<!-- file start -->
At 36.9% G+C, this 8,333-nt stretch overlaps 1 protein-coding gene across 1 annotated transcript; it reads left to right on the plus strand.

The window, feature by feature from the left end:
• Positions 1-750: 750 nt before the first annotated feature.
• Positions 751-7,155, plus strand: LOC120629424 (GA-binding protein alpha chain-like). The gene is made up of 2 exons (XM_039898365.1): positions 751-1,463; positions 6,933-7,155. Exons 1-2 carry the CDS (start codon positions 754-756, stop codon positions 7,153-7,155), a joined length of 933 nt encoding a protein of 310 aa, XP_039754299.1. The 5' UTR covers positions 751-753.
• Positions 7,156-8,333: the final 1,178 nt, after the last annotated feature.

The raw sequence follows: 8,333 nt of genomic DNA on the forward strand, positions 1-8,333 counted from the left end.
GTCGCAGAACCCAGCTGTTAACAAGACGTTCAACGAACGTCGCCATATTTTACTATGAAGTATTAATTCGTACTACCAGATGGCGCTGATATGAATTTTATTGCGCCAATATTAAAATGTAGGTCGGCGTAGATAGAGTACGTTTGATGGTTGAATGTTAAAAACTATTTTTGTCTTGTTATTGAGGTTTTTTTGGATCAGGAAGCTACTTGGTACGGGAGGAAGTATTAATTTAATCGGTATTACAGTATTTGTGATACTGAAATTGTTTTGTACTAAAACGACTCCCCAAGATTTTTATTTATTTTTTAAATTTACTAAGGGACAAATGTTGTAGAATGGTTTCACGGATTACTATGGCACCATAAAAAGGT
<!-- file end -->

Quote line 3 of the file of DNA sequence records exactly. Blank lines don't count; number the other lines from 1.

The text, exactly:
• Positions 1-750: 750 nt before the first annotated feature.